I am currently working my way through "A Concise Introduction to Pure Mathematics" by Martin Liebeck, and have been stuck on an excersise for a couple of days now. The question reads:

"Show that for an integer n $\geq2$, the period of the decimal expression for the rational number $\frac{1}{n}$ is at most $n-1$."

I've been trying to solve this without making any substantial progress. And yes, I have seen explanations that when performing a long division the decimal expression either terminates to $0$ or eventually repeats. But I haven't seen any proof of this that I've been satisfied with, even less do I know how to formalise this type of proof. I've tried to write out long division with arbitrary digits, but that obviously turns out to be too much of a hassle and basically impossible to draw any conclusions from.

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    $\begingroup$ When you do a long division, the remainder is always less than $n$, so by the pigeonhole principle, if it isn't $0$ it must repeat within $n-1$ steps. $\endgroup$
    – saulspatz
    May 12, 2020 at 15:53

2 Answers 2


When you divide an integer by $n$, there are only $n$ possible remainders. If you ever get a remainder of $0$ when calculating the decimal expansion of $\frac1n$, you’re done: you’ve found the terminating decimal expansion of $\frac1n$. Suppose, then, that you never get a remainder of $0$. There are only $n-1$ other possible remainders, so after at most $n-1$ steps you must repeat a remainder.

Say that at step $k$ the division produces digit $d_k$ in the quotient and remainder $r_k$. If $r_k$ is never $0$, it is not possible for the $n-1$ remainders $r_{m+1},r_{m+2},\ldots,r_{m+n-1}$ all to be different from $r_m$, so there must be a step $m$ such that $r_m=r_{m+k}$ for some $k\le n-1$. The mechanics of long division then ensure that the digits in the quotient will repeat: $d_{m+1}=d_{m+k+1}$, because you’re dividing $n$ into the same remainder. And since you’re performing the same division, you’ll get the same remainder again: $r_{m+1}=r_{m+k+1}$. And so on: the sequence of digits in the quotient and remainders starting at step $m+k$ must be identical to the sequence starting at step $m$. Thus, the sequence of digits from $d_{m+1}$ through $d_{m+k}$ must be the same as the sequence from $d_{m+k+1}$ through $d_{m+2k}$, which must then be the same as the sequence from $d_{m+2k+1}$ through $d_{m+3k}$, and so on, because the sequences of remainders from $r_m$ through $r_{m+k-1}$, from $r_{m+k}$ through $r_{m+2k-1}$, from $r_{m+2k}$ through $r_{m+3k-1}$, and so on are the same.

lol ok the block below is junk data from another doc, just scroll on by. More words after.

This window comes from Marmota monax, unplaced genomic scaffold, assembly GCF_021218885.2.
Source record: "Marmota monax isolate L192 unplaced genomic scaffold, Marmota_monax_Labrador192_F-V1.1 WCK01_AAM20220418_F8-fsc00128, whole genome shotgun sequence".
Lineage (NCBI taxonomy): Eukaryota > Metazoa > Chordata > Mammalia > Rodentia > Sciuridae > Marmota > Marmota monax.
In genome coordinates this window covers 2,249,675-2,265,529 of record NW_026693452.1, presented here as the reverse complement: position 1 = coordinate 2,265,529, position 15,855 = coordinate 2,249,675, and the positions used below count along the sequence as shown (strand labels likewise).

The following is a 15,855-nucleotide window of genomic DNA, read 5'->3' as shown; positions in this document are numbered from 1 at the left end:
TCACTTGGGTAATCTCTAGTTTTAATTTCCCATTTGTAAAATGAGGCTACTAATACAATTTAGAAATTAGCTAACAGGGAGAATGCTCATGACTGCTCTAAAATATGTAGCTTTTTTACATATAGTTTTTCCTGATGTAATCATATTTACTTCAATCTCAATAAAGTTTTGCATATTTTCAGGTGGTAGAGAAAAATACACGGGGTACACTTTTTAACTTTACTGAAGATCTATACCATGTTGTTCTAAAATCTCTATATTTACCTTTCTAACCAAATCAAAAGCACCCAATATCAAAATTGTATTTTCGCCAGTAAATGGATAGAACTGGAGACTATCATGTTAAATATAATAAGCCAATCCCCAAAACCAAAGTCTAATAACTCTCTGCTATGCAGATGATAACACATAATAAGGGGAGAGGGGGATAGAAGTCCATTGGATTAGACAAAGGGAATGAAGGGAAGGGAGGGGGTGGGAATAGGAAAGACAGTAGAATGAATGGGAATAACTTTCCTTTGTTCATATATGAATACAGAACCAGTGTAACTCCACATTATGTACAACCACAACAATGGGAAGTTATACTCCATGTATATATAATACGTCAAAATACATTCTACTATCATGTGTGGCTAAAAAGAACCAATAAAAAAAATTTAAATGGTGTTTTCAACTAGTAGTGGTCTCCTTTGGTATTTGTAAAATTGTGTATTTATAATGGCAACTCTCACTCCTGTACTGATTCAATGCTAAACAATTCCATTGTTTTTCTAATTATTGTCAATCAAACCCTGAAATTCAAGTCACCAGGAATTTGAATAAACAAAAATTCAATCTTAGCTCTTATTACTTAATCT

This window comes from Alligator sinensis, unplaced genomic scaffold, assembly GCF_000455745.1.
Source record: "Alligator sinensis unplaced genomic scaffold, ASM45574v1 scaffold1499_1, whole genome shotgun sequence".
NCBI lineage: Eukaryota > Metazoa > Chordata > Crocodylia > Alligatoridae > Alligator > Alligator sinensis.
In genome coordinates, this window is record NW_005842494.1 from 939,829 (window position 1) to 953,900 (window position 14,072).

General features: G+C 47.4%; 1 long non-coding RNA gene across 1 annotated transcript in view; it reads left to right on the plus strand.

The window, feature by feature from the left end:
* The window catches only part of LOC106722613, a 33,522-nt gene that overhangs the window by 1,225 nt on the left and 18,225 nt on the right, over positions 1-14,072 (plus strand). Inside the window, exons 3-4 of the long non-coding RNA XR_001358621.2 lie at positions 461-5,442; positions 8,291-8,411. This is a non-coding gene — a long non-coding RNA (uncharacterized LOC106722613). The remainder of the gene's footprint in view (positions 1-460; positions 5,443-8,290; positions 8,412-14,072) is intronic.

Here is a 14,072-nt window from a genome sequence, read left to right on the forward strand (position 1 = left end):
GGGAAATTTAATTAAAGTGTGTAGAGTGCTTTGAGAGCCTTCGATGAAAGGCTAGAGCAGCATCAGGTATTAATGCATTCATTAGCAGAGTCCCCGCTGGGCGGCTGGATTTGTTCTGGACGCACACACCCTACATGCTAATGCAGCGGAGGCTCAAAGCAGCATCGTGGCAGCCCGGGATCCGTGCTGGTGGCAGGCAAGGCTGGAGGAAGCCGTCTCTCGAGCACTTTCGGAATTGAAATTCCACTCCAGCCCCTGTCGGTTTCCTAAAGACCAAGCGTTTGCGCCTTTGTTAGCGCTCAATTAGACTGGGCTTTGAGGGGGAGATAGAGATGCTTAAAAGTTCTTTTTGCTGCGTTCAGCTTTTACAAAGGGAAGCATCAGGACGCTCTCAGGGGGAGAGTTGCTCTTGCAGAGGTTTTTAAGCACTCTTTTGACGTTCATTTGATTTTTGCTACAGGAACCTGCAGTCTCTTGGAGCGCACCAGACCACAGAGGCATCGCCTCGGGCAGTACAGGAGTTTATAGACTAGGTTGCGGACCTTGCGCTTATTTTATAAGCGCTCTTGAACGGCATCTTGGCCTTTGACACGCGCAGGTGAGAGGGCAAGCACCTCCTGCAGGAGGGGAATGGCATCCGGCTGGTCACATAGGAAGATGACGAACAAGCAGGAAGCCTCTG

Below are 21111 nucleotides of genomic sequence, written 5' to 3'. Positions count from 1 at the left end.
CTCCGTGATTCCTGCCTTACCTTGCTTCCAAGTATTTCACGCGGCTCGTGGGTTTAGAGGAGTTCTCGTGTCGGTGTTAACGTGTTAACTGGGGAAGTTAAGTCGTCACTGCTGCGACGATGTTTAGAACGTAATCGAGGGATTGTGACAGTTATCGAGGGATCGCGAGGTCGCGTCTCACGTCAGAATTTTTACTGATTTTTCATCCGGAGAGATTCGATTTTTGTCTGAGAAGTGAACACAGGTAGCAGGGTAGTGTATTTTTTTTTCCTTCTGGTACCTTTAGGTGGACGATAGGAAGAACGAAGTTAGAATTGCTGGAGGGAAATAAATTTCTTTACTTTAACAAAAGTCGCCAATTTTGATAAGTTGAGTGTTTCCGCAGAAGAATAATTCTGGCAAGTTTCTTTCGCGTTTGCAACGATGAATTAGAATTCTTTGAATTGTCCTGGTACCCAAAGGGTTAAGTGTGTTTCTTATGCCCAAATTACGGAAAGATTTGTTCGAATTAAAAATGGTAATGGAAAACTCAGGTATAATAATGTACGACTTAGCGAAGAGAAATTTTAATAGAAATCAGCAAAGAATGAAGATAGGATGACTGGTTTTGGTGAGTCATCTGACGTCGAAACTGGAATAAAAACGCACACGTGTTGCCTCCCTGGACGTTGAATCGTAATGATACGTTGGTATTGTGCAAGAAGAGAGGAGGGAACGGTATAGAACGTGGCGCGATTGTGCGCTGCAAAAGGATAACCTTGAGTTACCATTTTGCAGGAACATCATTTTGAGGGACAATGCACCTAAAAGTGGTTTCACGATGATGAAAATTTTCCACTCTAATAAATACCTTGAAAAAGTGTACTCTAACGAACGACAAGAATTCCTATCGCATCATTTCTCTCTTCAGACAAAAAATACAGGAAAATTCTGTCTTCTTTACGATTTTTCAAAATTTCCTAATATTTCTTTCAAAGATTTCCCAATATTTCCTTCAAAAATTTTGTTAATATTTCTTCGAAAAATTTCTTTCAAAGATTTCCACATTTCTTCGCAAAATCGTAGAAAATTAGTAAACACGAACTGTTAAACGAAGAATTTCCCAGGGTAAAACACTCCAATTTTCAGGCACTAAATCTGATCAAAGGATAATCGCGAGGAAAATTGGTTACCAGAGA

Thus, the sequence $d_{m+1}d_{m+2}\ldots d_{m+k}$ of $k$ digits repeats ad infinitum, and $k$ is at most $n-1$.


Formalizing this may take a bit of work but:

When you find the decimal expansion of $n$ you start by dividing $n$ into $10$ and taking the remainder. You then take the remainder and multiply it by $10$. ANd you divide $n$ to that and take the remainder and repeat. And you do this an infinite number of times.

Now three things:

1) If you have get a remainder of $0$ then everything ends and this is a terminating decimal. A terminating decimal is actually one with an infinite number of zeros. This has a period of $1 = 2- 1\le n-1$.

2) If you ever reach a point were you get a remainder that you had already gotten before, then when you multiply by $10$ you we get the same thing you got before and when you divide $n$ into it the next remainder you get this time, will be the same as the next remainder you got last time. And so on. So if you ever get the same remainder twice then from that point on everything will repeat in a period pattern.

(When you formally write this up, you can refer to this as the Principle of Induction)

3) You WILL reach a point were you get a remainder that you had already gotten before.

If you never get $0$ as a remainder there are only $n-1$ possible remainders you can ever get. So within $n-1$ steps you will repeat a remainder. (Formally we can call that the Pigeon Hole Principal.)

And so the period will repeat within $n-1$ steps and the period can be at most $n-1$.

Now, write that up in formal terms.

(The most tedious part that I personally hate is describing the process of $10r_k = d_{k+1}n + r_{k+1}$ to describe taking $10$ times the remainder you got in the $k$th step, dividing it by $n$ to get $d_{k+1}$, the $k+1$th decimal, and $r_{k+1}$ then $k+1$th remainder. But even though it is tedious it is straitforward.)


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